One of the signatures of Vitis amurensis is its red fall color. I have a couple of amurensis vines in the vineyard and also a few amurensis hybrids that show red fall color. A beautiful sight. From a distance, their red leaves always pop out from the sea of green and yellow around them.
On a few occasions, people who hand harvest Petite Pearl have complained about the short stems. So, one of the wonderful discoveries this summer was this seedling selection, T.P. 4-2-12, whose mother, ironically, is…… Petite Pearl!
On one of my trips to China, someone plopped a grape cluster in my hands for me to taste. As I held it in my hands it seemed to weigh about two kilos. Later he sent me pollen from this grape. I used the pollen on one of our small-clustered, super hardy varieties. Here is the best of the progeny. Beautiful, multi-stemmed cluster form and clusters typically 500-1000g. And quite winter hardy. If it were only seedless!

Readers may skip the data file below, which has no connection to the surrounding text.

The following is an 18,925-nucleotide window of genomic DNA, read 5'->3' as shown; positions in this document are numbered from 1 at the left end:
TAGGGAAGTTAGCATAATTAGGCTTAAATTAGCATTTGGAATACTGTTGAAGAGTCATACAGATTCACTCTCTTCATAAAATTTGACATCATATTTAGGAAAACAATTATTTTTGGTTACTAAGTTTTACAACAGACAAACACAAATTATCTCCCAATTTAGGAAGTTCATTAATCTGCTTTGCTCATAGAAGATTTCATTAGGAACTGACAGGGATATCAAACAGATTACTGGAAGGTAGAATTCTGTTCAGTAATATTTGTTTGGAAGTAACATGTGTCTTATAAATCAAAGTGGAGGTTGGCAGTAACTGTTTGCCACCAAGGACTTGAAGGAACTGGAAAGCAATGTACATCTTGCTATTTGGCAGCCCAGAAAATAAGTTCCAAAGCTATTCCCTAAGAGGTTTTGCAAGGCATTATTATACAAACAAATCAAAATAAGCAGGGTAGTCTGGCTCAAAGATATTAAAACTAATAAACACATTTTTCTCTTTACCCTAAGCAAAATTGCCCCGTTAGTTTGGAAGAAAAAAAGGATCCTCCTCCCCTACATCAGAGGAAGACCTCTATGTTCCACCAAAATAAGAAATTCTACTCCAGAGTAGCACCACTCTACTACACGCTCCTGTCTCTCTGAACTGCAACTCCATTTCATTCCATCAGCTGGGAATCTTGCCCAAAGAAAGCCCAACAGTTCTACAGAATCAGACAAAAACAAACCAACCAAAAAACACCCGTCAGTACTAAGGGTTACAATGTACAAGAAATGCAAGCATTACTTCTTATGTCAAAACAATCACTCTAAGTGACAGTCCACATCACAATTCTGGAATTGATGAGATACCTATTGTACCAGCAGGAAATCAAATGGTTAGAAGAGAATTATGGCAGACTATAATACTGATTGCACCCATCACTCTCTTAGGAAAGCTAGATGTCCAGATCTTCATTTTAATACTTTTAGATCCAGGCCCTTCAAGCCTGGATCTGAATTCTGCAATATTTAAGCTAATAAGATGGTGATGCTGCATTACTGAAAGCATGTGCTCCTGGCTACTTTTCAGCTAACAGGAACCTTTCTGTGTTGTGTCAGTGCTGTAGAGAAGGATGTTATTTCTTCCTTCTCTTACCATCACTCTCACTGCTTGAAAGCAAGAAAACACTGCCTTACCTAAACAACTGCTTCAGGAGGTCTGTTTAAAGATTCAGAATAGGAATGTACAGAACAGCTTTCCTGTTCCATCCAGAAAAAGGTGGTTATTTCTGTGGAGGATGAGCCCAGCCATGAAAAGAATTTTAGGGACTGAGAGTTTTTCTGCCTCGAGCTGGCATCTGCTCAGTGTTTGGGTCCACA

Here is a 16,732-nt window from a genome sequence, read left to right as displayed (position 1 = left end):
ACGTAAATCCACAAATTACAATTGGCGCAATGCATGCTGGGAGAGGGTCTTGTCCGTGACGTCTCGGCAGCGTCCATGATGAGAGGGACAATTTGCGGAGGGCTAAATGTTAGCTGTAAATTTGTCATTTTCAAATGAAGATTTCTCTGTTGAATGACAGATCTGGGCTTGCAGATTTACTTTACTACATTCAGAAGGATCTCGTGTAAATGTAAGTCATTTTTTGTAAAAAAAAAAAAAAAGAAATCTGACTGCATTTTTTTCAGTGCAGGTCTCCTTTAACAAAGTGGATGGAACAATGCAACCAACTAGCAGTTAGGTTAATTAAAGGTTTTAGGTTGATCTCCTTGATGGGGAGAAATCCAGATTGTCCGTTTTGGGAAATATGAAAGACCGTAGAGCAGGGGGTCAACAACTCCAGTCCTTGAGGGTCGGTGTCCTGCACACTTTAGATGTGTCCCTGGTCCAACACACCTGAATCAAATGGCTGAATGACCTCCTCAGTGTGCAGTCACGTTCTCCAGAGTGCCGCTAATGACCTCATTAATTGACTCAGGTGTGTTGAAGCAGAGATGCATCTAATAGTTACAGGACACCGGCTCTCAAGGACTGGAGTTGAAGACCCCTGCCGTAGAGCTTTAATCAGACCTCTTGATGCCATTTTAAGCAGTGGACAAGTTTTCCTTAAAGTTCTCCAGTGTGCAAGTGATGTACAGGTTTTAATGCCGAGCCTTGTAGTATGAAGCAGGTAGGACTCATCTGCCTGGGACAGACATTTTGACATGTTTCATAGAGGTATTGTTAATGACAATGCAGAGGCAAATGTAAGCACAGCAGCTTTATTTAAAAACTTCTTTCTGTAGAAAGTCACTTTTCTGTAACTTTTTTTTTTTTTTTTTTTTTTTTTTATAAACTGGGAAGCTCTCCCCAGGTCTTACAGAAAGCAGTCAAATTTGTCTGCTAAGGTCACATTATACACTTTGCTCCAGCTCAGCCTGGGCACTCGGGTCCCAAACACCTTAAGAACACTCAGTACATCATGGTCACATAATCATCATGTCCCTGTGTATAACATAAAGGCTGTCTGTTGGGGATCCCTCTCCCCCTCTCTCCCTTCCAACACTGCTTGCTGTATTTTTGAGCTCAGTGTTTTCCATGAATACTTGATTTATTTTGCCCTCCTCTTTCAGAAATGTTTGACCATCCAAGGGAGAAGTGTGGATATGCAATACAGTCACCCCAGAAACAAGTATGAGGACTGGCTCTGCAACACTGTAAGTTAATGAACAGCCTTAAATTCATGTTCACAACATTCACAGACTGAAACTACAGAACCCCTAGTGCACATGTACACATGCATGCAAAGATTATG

Last summer, I noticed a seedling with leaves that have extremely deep lateral sinuses. As deep as you can get, right down to the middle leaf vein. Is this a good trait? Well, the clusters hanging under these leaves would certainly receive more sunlight, a good thing in the north. Maybe you wouldn’t have to remove the basal leaves to get more light on them. Also, you would probably have better air flow through the leaf canopy than in a vine with more complete leaves. This might reduce the incidence of rots and mildews. However, given the reduced leaf area of these leaves, would you need more leaves per shoot to support adequate fruit ripening?